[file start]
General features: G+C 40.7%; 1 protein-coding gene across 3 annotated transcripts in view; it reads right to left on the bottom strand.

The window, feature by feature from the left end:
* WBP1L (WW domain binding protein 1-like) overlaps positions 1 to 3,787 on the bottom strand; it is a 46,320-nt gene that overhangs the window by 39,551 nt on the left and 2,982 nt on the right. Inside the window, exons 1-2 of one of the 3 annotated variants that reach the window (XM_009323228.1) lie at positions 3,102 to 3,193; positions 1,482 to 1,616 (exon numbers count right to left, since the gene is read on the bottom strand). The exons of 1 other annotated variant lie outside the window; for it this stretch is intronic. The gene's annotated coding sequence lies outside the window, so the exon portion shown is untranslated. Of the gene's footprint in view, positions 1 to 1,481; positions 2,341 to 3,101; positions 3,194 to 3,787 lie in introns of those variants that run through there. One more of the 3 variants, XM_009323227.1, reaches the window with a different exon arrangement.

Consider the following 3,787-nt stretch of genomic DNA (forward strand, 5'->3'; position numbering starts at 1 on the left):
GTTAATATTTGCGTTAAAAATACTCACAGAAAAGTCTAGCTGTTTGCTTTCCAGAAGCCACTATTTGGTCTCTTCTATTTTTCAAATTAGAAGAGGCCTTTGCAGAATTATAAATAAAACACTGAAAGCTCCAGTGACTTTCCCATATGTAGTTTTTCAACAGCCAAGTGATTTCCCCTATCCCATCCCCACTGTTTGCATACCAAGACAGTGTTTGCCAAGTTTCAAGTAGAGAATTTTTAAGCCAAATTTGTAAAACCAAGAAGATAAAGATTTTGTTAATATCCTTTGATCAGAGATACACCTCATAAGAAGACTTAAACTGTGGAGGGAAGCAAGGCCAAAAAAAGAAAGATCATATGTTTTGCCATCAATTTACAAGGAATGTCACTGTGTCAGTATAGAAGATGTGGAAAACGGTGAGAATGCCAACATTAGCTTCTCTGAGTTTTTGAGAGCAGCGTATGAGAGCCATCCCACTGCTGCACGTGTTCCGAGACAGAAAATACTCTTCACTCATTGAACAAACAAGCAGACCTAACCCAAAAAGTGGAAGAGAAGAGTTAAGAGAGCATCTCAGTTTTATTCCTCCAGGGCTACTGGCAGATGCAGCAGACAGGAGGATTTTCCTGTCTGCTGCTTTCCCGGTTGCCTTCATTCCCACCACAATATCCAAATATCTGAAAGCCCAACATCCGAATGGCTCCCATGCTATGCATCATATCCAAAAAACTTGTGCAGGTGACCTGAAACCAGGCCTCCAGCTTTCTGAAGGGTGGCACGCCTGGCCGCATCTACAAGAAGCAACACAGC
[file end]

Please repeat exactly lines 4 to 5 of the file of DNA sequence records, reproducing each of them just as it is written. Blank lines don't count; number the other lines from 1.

Consider the following 3,787-nt stretch of genomic DNA (forward strand, 5'->3'; position numbering starts at 1 on the left):
GTTAATATTTGCGTTAAAAATACTCACAGAAAAGTCTAGCTGTTTGCTTTCCAGAAGCCACTATTTGGTCTCTTCTATTTTTCAAATTAGAAGAGGCCTTTGCAGAATTATAAATAAAACACTGAAAGCTCCAGTGACTTTCCCATATGTAGTTTTTCAACAGCCAAGTGATTTCCCCTATCCCATCCCCACTGTTTGCATACCAAGACAGTGTTTGCCAAGTTTCAAGTAGAGAATTTTTAAGCCAAATTTGTAAAACCAAGAAGATAAAGATTTTGTTAATATCCTTTGATCAGAGATACACCTCATAAGAAGACTTAAACTGTGGAGGGAAGCAAGGCCAAAAAAAGAAAGATCATATGTTTTGCCATCAATTTACAAGGAATGTCACTGTGTCAGTATAGAAGATGTGGAAAACGGTGAGAATGCCAACATTAGCTTCTCTGAGTTTTTGAGAGCAGCGTATGAGAGCCATCCCACTGCTGCACGTGTTCCGAGACAGAAAATACTCTTCACTCATTGAACAAACAAGCAGACCTAACCCAAAAAGTGGAAGAGAAGAGTTAAGAGAGCATCTCAGTTTTATTCCTCCAGGGCTACTGGCAGATGCAGCAGACAGGAGGATTTTCCTGTCTGCTGCTTTCCCGGTTGCCTTCATTCCCACCACAATATCCAAATATCTGAAAGCCCAACATCCGAATGGCTCCCATGCTATGCATCATATCCAAAAAACTTGTGCAGGTGACCTGAAACCAGGCCTCCAGCTTTCTGAAGGGTGGCACGCCTGGCCGCATCTACAAGAAGCAACACAGC